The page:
A Glenrothes MP has criticised the lack of people wearing face masks in the House of Commons after he was identified as a close contact of someone who tested positive for Covid-19.
Peter Grant, the SNP MP for Glenrothes, has taken to Twitter to say he has been “pinged” as a close contact while waiting at the airport to travel to London.
It means the politician will have to self-isolate until he tests negative for the virus.
He told followers: “I was at the airport this morning waiting for my flight to Westminster when I got ‘pinged’ and told I’d been in close contact last week with someone who has tested positive.
“Contact could only have been at Westminster, and on a day when I wasn’t even in the chamber.”
I was at the airport this morning waiting for my flight to Westminster when I got “pinged” and told I’d been in close contact last week with someone who has rested positive. Contact could only have been at Westminster, and on a day when I wasn’t even in the chamber.
— Peter Grant MP (@PeterGrantMP) September 20, 2021
Mr Grant says he has been identified as a close contact on three out of the previous four weeks where he has spent time in Westminster.
He said: “It’s a nuisance for me but what must it be like for the hundreds of parliamentary staff having to work there and seeing MPs brazenly ignoring the Covid rules?
“We now have a situation where MPs are on notice that we’ll get a telling off if we don’t wear a smart jacket but they can sit packed in like sardines for hours at a time, hardly a mask to be seen, and nobody does anything.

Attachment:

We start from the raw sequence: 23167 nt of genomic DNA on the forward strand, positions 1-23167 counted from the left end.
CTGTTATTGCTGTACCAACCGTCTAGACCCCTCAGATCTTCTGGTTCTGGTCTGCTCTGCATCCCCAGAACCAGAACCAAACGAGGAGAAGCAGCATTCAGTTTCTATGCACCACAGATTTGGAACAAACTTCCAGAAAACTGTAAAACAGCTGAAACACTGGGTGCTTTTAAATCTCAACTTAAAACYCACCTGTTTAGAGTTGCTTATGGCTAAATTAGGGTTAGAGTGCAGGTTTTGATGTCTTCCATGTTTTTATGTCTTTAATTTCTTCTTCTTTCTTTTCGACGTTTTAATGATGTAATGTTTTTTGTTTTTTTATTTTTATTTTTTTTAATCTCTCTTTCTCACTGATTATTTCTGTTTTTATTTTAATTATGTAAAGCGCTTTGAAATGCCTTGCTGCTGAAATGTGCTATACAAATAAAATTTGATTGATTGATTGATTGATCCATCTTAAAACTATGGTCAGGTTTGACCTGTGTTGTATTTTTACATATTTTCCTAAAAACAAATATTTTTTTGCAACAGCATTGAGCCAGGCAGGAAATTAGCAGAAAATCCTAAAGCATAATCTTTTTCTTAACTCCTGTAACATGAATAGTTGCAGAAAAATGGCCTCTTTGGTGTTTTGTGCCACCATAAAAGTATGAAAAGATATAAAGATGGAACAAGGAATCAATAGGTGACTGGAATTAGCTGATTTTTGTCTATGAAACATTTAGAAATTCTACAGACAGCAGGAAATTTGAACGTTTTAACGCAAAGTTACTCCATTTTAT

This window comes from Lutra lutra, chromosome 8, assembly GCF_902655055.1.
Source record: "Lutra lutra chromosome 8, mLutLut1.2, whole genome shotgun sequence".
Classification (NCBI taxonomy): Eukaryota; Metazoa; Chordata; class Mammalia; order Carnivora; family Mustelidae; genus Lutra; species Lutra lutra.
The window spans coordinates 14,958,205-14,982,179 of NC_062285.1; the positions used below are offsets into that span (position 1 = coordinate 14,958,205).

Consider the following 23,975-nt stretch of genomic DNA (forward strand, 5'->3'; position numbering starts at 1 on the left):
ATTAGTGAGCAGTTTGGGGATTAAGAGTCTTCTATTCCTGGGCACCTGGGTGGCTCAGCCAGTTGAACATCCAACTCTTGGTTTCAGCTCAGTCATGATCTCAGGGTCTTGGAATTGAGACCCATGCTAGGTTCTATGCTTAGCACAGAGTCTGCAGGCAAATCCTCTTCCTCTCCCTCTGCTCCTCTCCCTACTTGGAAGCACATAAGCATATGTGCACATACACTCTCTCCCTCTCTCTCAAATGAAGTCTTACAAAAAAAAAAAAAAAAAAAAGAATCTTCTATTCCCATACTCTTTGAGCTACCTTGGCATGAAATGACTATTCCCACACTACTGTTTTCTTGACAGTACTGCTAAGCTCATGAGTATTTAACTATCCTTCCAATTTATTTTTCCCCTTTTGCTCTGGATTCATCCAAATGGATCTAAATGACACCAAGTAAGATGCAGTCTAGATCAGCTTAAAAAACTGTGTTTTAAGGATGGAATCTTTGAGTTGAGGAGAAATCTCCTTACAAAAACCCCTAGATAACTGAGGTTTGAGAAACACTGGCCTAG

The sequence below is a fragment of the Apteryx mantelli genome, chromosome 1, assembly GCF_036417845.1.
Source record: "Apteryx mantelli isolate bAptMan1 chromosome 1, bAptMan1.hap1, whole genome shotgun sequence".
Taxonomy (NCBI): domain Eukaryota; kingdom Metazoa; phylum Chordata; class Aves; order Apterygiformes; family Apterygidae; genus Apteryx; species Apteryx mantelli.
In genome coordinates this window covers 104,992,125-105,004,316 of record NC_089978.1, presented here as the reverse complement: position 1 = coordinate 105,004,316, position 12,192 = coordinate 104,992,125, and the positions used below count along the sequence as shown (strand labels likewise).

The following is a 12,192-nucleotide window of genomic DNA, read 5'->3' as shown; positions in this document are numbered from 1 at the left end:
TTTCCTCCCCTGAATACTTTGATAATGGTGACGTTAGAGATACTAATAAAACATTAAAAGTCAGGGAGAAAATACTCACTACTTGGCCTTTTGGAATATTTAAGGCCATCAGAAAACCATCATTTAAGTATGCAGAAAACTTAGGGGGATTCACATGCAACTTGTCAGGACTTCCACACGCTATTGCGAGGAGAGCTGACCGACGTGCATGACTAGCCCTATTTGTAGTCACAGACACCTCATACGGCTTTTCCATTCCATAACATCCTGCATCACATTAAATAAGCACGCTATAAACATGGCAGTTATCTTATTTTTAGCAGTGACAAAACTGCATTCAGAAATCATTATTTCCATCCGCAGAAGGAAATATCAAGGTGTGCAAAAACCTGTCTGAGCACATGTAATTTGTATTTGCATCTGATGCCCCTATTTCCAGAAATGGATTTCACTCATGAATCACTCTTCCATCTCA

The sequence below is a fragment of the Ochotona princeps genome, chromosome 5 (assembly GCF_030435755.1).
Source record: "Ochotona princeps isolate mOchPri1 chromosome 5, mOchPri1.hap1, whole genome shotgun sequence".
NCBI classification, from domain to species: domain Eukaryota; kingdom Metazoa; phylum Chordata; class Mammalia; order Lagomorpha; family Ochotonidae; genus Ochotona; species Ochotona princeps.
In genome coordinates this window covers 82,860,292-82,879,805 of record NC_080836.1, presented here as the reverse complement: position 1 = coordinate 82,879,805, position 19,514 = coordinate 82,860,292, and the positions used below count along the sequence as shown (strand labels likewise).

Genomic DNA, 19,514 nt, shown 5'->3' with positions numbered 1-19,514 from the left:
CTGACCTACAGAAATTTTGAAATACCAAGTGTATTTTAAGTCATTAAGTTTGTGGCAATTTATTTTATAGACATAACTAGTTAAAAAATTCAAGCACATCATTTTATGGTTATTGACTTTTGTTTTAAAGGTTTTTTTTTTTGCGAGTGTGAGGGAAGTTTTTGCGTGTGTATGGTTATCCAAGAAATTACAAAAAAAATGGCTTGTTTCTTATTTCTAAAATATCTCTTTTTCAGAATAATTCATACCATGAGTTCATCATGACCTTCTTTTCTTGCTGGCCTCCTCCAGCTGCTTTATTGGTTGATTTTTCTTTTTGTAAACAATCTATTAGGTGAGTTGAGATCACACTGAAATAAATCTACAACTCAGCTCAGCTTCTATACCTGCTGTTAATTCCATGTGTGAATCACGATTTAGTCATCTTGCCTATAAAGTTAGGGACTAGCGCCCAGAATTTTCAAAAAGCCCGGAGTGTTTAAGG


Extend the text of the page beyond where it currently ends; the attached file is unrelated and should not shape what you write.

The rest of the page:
“It’s even worse on the parliamentary estate away from the chamber.
“I regularly see wee groups of people standing close together with nobody wearing masks.
“Some MPs who make a show of wearing a mask in the chamber take it off as soon as they’re out of range of the telly cameras.”
He has called for parliamentary authorities to “take the lead” to stop MPs “setting such a reckless example” to the public.
The MP added: “The winter Covid wave is in danger of overwhelming the NHS, just as it nearly did last year.”
The lack of masks being worn in the House of Commons was raised last week by Perth and North Perthshire MP Pete Wishart, the SNP’s shadow leader of the house.
He told MPs: “This is now getting beyond a joke. The scenes from a packed PMQs yesterday were simply a disgrace with barely a facemask on a Tory mush.”
He pointed out UK Government advice which says face coverings should be worn in crowded settings where you “come into contact with people you don’t normally meet”.
But Jacob Rees-Mogg, the leader of the house, responded saying that MPs could avoid wearing a mask if they meet each other regularly.
The Tory MP said: “If you are in a crowded indoor space where you come into contact with people you don’t normally meet, wearing a face covering can help reduce the spread of Covid.
“Is it not interesting that he, and perhaps this applies to the nationalists generally, do not normally meet other MPs?
“Perhaps this is because they are not very assiduous in their attendance in the House of Commons.
“And is it not a pity that some people don’t like to come to parliament?
“And if they came a bit more, they worked a bit harder, if they put their elbows to the grindstone, wherever you put your elbows, elbows to the wheel, they might not need to wear face coverings either because they would meet members of parliament more regularly.”
Mike Clancy, the general secretary of the Prospect union, which represents some of the staff who work in parliament, said previously he was “frustrated” at the lack of face masks in enclosed spaces.
A House of Commons spokesperson said: “Our priority is to ensure a safe and functioning Parliament in line with government regulations.
“The Chamber and division lobbies are Covid-19 secure, benefitting from enhanced levels of cleaning alongside other measures – such as the monitoring of ventilation and the continuation of pass reader voting.
“The measures currently in place fully adhere to the public health risk assessment for Parliament.
“All passholders are asked to continue following the safety measures and guidance in place while on the estate, and to play their part in helping to keep the estate Covid-19 secure.”